# Protecting the Internet in the Quantum Age – Part 1

*19/09/2024*

By Pablo Casal, Netlabs Co-founder & CEO

**Introduction**

One of the first questions that comes to mind when talking about quantum computers is this: Is it true that Internet security will no longer exist? While the quick answer is ‘no’, it’s difficult to provide a simple, clean answer to this question. However, it is clear where this concern comes from. In 1994, American mathematician Peter Shor demonstrated that his algorithm for quantum computers could find the prime factors of an integer in polynomial time.

Although classical computers have great processing and computational power, certain problems are beyond their reach, such as quickly factorizing very large numbers. Many cryptographic systems leverage this difficulty to protect highly sensitive information on the Internet, for example, our bank accounts.

And while quantum computers are currently in their infancy, it is very likely that the day will come when they become powerful and stable enough to achieve this.

Although a quantum computer with the required size and stability is still 10 to 30 years away, work has already begun on alternatives to traditional algorithms. These alternatives are known as Post Quantum (PQ) algorithms. One of the organizations leading the standardization of PQ algorithms is the National Institute of Standards and Technology (NIST). On 13 August 2024—just five days ago— NIST completed Round 1 of standardization. The winning algorithms were those derived from CRYSTALS-Dilithium, CRYSTALS-KYBER, and SPHINCS.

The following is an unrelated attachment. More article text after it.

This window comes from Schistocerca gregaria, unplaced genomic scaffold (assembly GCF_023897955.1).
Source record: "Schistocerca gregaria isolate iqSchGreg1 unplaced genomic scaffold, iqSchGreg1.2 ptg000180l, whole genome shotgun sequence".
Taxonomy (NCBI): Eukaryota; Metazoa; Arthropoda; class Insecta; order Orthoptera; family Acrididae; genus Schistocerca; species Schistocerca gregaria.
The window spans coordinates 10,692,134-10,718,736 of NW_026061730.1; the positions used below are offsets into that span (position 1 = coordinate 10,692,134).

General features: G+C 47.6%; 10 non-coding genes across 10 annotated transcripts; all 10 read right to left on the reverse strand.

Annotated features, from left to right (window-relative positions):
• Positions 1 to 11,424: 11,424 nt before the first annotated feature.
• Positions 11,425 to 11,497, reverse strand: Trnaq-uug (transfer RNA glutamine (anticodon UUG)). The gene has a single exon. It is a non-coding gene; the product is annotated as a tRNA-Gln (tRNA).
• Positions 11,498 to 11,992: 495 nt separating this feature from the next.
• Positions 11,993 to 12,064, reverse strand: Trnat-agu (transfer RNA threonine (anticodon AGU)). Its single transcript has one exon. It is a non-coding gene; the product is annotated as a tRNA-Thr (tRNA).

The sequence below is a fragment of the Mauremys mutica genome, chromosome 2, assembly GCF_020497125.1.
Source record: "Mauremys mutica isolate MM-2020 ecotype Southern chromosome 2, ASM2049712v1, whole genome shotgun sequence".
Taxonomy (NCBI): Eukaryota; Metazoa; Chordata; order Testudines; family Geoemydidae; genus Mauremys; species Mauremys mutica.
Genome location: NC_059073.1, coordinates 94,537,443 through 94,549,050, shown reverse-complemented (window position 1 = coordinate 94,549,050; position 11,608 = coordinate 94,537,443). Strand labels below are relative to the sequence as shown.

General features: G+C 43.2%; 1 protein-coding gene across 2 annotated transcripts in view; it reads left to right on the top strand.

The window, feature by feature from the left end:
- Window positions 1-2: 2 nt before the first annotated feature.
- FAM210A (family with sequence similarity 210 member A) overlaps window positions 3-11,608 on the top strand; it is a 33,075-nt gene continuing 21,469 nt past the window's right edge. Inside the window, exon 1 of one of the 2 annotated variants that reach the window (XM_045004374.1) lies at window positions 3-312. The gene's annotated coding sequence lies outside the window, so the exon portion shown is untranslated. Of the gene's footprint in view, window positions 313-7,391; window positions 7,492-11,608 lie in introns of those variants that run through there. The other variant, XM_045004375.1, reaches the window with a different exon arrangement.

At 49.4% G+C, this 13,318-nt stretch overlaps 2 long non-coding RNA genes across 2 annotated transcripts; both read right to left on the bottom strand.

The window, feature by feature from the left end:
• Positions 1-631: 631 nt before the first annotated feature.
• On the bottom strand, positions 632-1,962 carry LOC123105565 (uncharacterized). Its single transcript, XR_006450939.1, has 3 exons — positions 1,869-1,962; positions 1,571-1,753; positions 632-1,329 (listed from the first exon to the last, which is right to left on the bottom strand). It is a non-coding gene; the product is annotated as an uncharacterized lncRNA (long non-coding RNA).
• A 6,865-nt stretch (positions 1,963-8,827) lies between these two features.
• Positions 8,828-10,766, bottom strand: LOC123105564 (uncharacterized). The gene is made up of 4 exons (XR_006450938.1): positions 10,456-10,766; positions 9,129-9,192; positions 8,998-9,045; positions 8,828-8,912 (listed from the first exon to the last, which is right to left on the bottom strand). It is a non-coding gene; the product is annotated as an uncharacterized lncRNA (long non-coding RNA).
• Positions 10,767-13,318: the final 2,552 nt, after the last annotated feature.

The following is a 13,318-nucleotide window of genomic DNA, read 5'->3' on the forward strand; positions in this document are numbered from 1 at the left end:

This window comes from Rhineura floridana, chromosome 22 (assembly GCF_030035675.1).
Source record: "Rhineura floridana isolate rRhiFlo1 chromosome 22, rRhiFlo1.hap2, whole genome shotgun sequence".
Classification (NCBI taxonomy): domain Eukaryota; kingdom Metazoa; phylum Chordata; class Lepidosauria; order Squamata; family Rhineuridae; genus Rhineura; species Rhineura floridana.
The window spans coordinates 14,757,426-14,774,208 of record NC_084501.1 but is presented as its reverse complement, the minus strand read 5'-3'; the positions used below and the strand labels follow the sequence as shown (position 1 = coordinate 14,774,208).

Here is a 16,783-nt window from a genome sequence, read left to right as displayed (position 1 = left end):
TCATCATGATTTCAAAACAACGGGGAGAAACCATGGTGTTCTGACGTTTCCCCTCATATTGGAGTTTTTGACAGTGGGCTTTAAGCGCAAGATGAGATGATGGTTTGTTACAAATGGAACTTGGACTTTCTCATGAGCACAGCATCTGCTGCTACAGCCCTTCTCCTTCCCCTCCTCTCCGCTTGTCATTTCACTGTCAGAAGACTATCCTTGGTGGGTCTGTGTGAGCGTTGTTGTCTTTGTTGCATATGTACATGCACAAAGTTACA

In the parallel universes interpretation, Shor’s algorithm works because the elements that model quantum states interfere with one another, allowing all possible solutions to be calculated simultaneously – DALL-E

**Description of the Vulnerabilities**

The Transport Layer Security (TLS) protocol is one of the most widely used security protocols on the Internet today.

It is the security behind the padlock on each secure webpage we visit.